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Fort Worth police chief withdraws name from running to become Baltimore's top cop

FORT WORTH, Texas — A small group of pastors, ministers, educators and activists gathered in prayer on Monday. They were among those standing in solidarity with Fort Worth Police Chief Joel Fitzgerald after learning he withdrew his nomination for becoming the next Police Commissioner in the City of Baltimore.

Fitzgerald is focusing on his young son who is under emergency medical treatment for issues with the brain. “We pray that you would heal him and raise him up,” one of the clergymen said during prayer as they gathered at New Mount Rose Missionary Baptist Church.

The reaction across Fort Worth was mixed as community members learned Chief Fitzgerald said he no longer wants to be in the running to become the top cop in Baltimore.

"His job here is not finished. He’s implemented some programs, some strategies, some vision for Fort Worth moving forward," Pastor Kyev Tatum of the New Mt. Rose Missionary Baptist Church said. He and others are encouraging the community to support Chief Fitzgerald.

In a statement, Chief Fitzgerald mentioned he’s changed his mind due to the heartfelt support he’s received in Fort Worth. The announcement comes days after the chief’s son was hospitalized for a medical emergency.

“Really, our focus right now is on the Chief’s family and our prayers and thoughts are with him and his family," Fort Worth City Manager David Cooke said.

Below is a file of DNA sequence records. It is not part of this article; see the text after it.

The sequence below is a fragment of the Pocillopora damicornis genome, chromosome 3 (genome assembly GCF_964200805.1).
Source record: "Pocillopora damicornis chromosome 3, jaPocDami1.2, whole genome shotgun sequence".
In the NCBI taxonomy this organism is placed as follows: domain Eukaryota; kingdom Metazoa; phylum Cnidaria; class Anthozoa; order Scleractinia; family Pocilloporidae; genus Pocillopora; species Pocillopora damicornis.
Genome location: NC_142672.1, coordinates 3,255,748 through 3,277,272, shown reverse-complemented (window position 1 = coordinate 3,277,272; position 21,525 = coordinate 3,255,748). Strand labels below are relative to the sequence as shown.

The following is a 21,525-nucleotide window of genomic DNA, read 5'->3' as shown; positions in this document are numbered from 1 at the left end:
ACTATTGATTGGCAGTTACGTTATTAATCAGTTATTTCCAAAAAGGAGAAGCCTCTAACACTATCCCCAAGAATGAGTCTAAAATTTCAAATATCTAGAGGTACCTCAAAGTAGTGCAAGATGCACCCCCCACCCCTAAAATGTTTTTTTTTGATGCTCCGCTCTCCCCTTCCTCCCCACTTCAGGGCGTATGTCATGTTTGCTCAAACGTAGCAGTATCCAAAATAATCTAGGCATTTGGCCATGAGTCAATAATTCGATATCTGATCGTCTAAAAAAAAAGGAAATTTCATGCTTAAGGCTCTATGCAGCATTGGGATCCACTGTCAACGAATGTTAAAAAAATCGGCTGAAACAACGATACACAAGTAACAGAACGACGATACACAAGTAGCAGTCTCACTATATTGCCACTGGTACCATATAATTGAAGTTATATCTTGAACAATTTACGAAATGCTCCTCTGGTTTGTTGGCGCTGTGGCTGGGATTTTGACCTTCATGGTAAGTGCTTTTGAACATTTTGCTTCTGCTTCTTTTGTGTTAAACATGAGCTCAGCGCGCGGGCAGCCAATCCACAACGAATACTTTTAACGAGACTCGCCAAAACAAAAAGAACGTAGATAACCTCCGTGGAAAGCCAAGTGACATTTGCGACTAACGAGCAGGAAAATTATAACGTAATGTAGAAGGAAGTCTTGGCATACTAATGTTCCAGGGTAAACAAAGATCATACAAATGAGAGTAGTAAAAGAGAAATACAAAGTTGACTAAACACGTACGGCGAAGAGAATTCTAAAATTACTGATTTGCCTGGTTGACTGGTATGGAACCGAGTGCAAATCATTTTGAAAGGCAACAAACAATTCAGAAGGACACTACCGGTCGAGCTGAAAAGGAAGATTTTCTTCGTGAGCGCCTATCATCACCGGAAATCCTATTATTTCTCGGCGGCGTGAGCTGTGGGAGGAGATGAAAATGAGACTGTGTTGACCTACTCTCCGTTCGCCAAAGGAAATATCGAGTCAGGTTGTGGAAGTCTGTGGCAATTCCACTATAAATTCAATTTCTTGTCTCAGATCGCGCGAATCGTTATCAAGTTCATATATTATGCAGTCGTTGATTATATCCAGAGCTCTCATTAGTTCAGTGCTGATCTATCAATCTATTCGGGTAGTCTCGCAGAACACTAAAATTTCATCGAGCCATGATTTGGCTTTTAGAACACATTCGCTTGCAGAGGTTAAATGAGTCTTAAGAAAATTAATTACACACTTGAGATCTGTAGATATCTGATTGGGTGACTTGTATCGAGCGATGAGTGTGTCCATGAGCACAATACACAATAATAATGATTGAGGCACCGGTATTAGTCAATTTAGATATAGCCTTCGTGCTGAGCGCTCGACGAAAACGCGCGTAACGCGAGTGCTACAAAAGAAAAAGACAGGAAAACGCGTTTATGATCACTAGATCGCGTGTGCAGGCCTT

While Fort Worth administrators and the Fort Worth Police Officers Association say they are focused on supporting Chief Fitzgerald as he focuses on his young son’s looming brain surgery, city leaders admit the Chief’s job search process in Baltimore was a distraction. The City Manager suggested there would be some serious questions about commitment, moving forward.

“The common question we get now in the process is -if the Chief is committed to Fort Worth. You know when the time’s right, Jay Chappa, the Asst. City Manager and I will sit down and make sure the commitment’s there," Cooke said.

For now, some Fort Worth community members are encouraging folks to stay focused on Fitzgerald and his family. "We know that now is the time to P-R-A-Y for the Chief and his family. Now is not the time to P-R-E-Y on the Chief and his family," Tatum said.